Here We Go Again
Obama’s Favorite Think Tank: We Should Prepare to Bomb Iraq
The Center for American Progress, a think tank with close ties to the White House, will come out today in support of preparing for limited U.S. air strikes in Iraq.
As the White House debates whether to strike ISIS inside Iraq, a Washington think tank deeply connected to the Obama administration is recommending that the United States start getting ready now for U.S. air strikes.
A new report by the Center for American Progress, the left-leaning policy organization that maintains close ties to the White House, says the U.S. should “prepare for limited counterterrorism operations against ISIS, including possible air strikes.” That is just one of the steps CAP is recommending to help keep Iraq from crumbling and fight the scourge of ISIS and other extremist groups festering in Iraq and Syria.
Several sources at Washington policy organizations told The Daily Beast that top administration officials have been calling around Washington think tanks for days to solicit advice and consultation on the substantive options for responding to the ever-deepening crisis in Iraq.
Few think tanks are more closely aligned with the Obama administration than CAP. The think tank was founded by John Podesta, a top adviser to President Obama. Several former Obama administration officials—including Neera Tanden, a former top White House and campaign adviser, Vikram Singh, a former State Department and Pentagon official, and former Treasury Secretary Larry Summers—are now affiliated with CAP.
The CAP report presents elaborate arguments regarding the justifications for potential U.S. military action in Iraq, the conditions under which it should be considered, and the limits of such a mission. Such arguments could later be adopted by the Obama administration for defending a policy of using American military power inside Iraq, if that is the decision they ultimately make.
“Quite clearly this blitzkrieg by ISIS should be a wakeup call for the Iraqi government, for the region, and for U.S. policy,” CAP Senior Fellow Brian Katulis, one of the report’s authors, told The Daily Beast. “The administration is very judiciously weighing a range of options in a dynamic situation. This is largely our own analysis. We tried to strike the right balance.”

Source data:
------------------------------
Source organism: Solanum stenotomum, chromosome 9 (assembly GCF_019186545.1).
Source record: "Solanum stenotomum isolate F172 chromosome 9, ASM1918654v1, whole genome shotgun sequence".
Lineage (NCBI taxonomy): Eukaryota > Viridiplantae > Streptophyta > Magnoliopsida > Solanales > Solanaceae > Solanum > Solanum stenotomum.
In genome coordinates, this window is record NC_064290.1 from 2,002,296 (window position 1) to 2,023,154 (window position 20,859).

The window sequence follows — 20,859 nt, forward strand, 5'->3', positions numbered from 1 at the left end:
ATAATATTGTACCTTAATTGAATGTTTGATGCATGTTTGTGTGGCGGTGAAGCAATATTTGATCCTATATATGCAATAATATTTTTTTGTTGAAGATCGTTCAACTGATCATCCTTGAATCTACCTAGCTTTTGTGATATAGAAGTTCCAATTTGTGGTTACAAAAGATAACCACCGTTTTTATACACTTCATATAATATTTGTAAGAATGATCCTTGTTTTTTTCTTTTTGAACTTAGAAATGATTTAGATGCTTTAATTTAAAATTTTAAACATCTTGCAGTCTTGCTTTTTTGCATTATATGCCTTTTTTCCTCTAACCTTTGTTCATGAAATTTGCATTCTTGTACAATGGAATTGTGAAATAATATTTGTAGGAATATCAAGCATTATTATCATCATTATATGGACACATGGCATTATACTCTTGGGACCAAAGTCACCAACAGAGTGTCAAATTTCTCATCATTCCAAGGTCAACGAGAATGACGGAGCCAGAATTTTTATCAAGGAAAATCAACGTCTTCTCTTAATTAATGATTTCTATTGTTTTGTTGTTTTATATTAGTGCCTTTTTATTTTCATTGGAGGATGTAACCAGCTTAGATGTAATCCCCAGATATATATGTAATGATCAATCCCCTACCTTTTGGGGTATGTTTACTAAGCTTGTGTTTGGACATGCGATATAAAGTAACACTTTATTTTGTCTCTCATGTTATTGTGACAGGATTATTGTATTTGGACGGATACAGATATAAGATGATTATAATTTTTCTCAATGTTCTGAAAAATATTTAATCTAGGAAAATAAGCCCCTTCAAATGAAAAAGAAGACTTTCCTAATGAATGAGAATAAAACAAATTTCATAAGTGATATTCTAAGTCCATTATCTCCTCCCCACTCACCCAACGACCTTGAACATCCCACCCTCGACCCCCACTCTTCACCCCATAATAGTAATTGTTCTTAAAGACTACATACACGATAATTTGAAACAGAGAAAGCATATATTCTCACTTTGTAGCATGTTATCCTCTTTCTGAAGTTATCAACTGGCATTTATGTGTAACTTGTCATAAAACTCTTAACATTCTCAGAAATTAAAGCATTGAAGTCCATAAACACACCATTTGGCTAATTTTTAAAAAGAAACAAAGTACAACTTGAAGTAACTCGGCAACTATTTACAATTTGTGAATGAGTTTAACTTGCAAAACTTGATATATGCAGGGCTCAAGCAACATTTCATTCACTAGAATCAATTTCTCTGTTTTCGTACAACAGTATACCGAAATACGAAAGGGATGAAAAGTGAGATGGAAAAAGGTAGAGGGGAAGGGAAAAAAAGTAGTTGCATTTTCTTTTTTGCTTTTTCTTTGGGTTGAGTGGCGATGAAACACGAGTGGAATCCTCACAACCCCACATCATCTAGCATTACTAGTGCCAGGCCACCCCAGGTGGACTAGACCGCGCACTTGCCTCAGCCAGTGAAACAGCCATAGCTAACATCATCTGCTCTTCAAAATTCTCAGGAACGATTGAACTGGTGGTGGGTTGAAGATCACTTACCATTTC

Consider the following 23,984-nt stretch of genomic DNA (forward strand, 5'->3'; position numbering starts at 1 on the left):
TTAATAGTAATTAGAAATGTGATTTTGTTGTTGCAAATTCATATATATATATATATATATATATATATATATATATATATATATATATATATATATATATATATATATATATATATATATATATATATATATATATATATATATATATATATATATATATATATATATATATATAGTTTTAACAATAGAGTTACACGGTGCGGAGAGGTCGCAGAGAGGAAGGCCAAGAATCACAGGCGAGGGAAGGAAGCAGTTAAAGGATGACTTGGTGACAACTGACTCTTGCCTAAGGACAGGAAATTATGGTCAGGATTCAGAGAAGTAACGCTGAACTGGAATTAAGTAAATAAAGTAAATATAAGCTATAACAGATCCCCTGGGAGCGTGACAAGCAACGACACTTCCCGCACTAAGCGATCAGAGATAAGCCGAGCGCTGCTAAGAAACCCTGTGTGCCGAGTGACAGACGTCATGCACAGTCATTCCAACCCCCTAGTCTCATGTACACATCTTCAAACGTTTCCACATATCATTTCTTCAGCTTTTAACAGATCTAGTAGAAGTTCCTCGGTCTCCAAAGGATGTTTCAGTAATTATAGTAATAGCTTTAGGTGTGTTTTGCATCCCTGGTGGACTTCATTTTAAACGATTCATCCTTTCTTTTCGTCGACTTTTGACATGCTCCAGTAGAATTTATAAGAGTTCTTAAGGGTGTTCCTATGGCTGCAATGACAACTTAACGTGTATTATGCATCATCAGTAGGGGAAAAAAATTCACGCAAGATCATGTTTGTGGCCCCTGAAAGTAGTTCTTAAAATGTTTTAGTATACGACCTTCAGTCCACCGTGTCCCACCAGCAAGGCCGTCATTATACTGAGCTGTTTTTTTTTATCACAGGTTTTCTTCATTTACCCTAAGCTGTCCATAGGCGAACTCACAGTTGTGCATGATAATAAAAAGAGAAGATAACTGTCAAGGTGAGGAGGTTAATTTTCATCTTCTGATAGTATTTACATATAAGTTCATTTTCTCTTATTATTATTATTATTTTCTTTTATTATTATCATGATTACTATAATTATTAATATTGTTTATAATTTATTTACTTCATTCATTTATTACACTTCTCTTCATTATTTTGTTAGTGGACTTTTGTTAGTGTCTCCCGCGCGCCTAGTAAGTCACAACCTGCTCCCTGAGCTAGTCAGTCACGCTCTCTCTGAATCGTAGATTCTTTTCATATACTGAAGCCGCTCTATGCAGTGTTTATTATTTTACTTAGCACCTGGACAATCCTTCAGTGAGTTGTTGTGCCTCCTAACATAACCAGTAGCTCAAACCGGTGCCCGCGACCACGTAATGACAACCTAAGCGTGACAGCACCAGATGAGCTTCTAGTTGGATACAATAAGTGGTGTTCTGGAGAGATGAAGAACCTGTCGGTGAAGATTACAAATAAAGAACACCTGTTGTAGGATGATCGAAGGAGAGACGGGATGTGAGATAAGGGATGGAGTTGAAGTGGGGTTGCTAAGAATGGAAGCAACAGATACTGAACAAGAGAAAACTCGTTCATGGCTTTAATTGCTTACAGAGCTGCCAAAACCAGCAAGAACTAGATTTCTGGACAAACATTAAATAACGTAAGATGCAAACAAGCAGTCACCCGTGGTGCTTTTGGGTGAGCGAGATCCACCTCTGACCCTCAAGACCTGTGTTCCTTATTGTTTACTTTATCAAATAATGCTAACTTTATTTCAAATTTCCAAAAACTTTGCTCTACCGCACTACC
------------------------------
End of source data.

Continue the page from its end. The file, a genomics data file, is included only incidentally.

The Obama administration wants to provide military aid to the Iraqi government, but only if they make progress toward Shia-Sunni reconciliation. Meanwhile, Iran is offering Iraq everything and anything they need to fight ISIS with no strings attached.
The White House announced Monday the U.S. had moved 270 military personnel into Iraq, for missions focused on the protection of the U.S. embassy and personnel. Any future air strikes would require reliable intelligence on the ground, therefore some prepositioning of forces is needed in advance, according to CAP.
But air strikes would not be a complete solution to the ISIS problem, CAP warns. They would only be useful for degrading the extremist group while other political and diplomatic measures were taken to fix Iraq’s sectarian schism. The CAP report compares such a mission to the U.S. no-fly zones over Iraq during the Clinton and Bush administrations, known as Operation Northern Watch. Katulis said the administration must set strict limits on the American use of force inside Iraq, if they are deemed necessary.
“The nature of the strikes shouldn’t be broad and open ended, it should be targeted, precise, and principled,” he said. “There is no win or lose in this type of conflict. The focus should be to degrade the capacity of ISIS and other groups that threaten the Iraqi state and U.S. national security.”
CAP’s recommendation is also significant also because CAP advocated for the withdrawal of U.S. troops from Iraq as far back as 2005. Back then, the U.S. needed to incentivize the Iraqi government to take responsibility for its own affairs, CAP argues, but now Prime Minister Nouri al-Maliki has failed in that task.
“The withdrawal of U.S. combat troops was necessary [then] to create an incentive for Iraqis to take control of their own affairs: Iraq had become dependent on an endless supply of American ground troops for its security,” the report states. “The failure of Iraqi leaders, including Prime Minister Nouri al-Maliki, to build an inclusive political system has enabled the current startling advances of militants across Iraq led by the Islamic State of Iraq and al-Sham, or ISIS.”
Even after potential air strikes in Iraq, ISIS would still be untouchable in Syria, so CAP recommends increasing the training and equipping of the moderate Syrian armed rebels, something the administration has resisted for three years. Money for that should come from the new $5 billion counterterrorism fund Obama announced in his West Point speech this month, the report states. Congress may not give Obama those funds any time soon.
“The United States should not undertake military action lightly and should be wary of unintended consequences. But not all military action is the same,” the report states. “Ground troops or invasions to control a country are very different from limited air strikes or targeted assistance to help push back terrorist extremists. Extremist terrorist groups controlling large swaths of territory in Iraq and Syria from which they could ultimately attack American interests or allies are worthy of a limited, effective response, including limited air strikes.”